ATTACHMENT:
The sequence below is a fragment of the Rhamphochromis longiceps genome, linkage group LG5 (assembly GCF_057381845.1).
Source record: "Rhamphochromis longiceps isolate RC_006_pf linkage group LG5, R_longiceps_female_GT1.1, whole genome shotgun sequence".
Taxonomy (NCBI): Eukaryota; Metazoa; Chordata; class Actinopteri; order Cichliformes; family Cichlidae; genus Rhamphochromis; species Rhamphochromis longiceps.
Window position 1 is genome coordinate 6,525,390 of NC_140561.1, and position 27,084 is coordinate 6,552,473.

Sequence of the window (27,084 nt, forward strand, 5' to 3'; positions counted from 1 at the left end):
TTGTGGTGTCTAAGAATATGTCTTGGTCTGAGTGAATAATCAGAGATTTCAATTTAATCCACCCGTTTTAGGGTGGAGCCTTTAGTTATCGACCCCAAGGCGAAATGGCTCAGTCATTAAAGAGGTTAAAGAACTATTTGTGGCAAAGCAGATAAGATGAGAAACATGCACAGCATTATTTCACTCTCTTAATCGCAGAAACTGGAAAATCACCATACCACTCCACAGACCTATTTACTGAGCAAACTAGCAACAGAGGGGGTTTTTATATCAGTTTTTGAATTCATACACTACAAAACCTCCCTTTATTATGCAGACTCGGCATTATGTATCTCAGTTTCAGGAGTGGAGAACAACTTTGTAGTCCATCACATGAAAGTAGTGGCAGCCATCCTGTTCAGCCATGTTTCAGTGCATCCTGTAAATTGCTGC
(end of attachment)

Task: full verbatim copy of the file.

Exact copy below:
The sequence below is a fragment of the Rhamphochromis longiceps genome, linkage group LG5 (assembly GCF_057381845.1).
Source record: "Rhamphochromis longiceps isolate RC_006_pf linkage group LG5, R_longiceps_female_GT1.1, whole genome shotgun sequence".
Taxonomy (NCBI): Eukaryota; Metazoa; Chordata; class Actinopteri; order Cichliformes; family Cichlidae; genus Rhamphochromis; species Rhamphochromis longiceps.
Window position 1 is genome coordinate 6,525,390 of NC_140561.1, and position 27,084 is coordinate 6,552,473.

Sequence of the window (27,084 nt, forward strand, 5' to 3'; positions counted from 1 at the left end):
TTGTGGTGTCTAAGAATATGTCTTGGTCTGAGTGAATAATCAGAGATTTCAATTTAATCCACCCGTTTTAGGGTGGAGCCTTTAGTTATCGACCCCAAGGCGAAATGGCTCAGTCATTAAAGAGGTTAAAGAACTATTTGTGGCAAAGCAGATAAGATGAGAAACATGCACAGCATTATTTCACTCTCTTAATCGCAGAAACTGGAAAATCACCATACCACTCCACAGACCTATTTACTGAGCAAACTAGCAACAGAGGGGGTTTTTATATCAGTTTTTGAATTCATACACTACAAAACCTCCCTTTATTATGCAGACTCGGCATTATGTATCTCAGTTTCAGGAGTGGAGAACAACTTTGTAGTCCATCACATGAAAGTAGTGGCAGCCATCCTGTTCAGCCATGTTTCAGTGCATCCTGTAAATTGCTGC